When Ginny was five, she was preoccupied with roadkill. While traveling, she kept an eye out from the back seat looking for the tell-tale dark lump on the side of the road. It drove Mama crazy.
Long before we got to whatever it was that had been hit, Ginny would ask, “Mama, what’s that dead in the road?” Mama would answer, usually with a big sigh because we live in South Georgia and there is always lots of roadkill, “Raccoon.” Ginny’s follow up question was unfailingly, “Is it a daddy raccoon or a mama raccoon?” Mama would always answer that it was a Daddy because if she answered that it was a Mama, Ginny would freak out.
It got so bad Mama started responding first with “daddy raccoon” or “daddy armadillo” just to keep Ginny from asking the follow-up question.
The same thing happened at the dinner table. Mama would present supper and Ginny would ask, “Is this a daddy chicken or a mama chicken?” Mama always answered in the masculine. Always. The keen observer would notice our own Daddy’s shoulders sag a little lower every time.
This went on for years until one night, Daddy had enough. Ginny asked about the meat on her plate and Mama answered, as always, “It’s a daddy cow.” Daddy’s shoulders sagged, the tip of his nose got red. He looked over at Ginny and sincerely asked her, like he was talking to another grown-up, “ Why, Gin? Why does it always have to be a daddy cow? There’s really no way for us to know when we buy the meat at the store if it’s a daddy cow or a mama cow. What does it matter? I’m not even gonna tell you what veal is!” She’d hurt his feelings, but Ginny remained steadfast and unmoved, “It’s just not supposed to be the mama cow, Daddy.”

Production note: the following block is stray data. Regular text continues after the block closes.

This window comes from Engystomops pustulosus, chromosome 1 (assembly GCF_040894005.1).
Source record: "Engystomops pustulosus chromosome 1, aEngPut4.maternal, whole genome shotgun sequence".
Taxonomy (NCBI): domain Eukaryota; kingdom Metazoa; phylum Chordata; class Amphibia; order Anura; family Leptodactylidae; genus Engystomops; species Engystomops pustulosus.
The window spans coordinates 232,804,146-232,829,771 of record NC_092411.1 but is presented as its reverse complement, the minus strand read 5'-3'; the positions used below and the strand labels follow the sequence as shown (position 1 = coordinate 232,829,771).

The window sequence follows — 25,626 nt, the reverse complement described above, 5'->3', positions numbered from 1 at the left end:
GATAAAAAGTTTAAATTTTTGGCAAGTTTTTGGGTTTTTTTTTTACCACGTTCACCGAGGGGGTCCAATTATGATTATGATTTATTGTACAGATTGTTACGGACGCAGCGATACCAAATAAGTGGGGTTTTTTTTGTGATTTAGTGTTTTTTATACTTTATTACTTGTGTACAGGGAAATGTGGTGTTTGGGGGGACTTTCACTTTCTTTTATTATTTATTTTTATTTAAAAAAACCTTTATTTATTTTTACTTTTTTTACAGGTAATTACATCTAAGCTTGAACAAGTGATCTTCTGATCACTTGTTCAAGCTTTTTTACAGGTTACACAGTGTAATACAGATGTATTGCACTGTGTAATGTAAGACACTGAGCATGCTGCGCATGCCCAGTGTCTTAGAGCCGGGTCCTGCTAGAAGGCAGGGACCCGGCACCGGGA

After a while, she stopped asking. I guess she decided that wasn’t something she needed to worry about anymore. So, the story of Ginny’s concern about the genders of all dead animals became a family favorite for retelling, the punchline being “daddy cow.”
Jamie Cantrell will tell you that sometimes, “Being the dad stinks.” This statement is chiseled in his pantheon of other great adages like, “Life isn’t fair. You can’t always get what you want. You should leave now while you still know everything, kid.”
Not too long ago, Jamie started using “daddy cow” as a phrase that meant he had been relegated to the low end of the totem pole. For example, if I ask him to run out to the car and get something I’ve forgotten, he stands up to go and says with a hang-dog look, “Sure. Who am I but the daddy cow?”
While planning an out of town beach weekend with some girlfriends, I mentioned to Jamie that I’d like to take “the good car.” The good car has nothing to do with make/model. It has everything to do with cleanliness, entertainment options (XM radio and iPhone pairing capability), and in this case, luggage space.
It seemed unfair to him that my traveling 140 miles to the beach would require the use of “the good car.” He made the case that he would have both children and would also be driving – a whopping twenty-two miles – to the movies and Mexican restaurant on Saturday and to church on Sunday. He didn’t hesitate to point out that while he and the boys were at church with their halos brightly polished, I would be laughing it up with mimosas and eggs benedict with my friends. Sinner.
In the end, I didn’t have to do too much persuading to get him to see my point. And he was pleased that he got to holler, “DADDY COW!!” as I pulled out of the driveway listening to my beach playlist.
According to Jamie, another example of being the daddy cow is that his additions to the grocery list are frequently forgotten. While I can’t argue that doesn’t happen, I wouldn’t say it has anything to do with his being a daddy cow.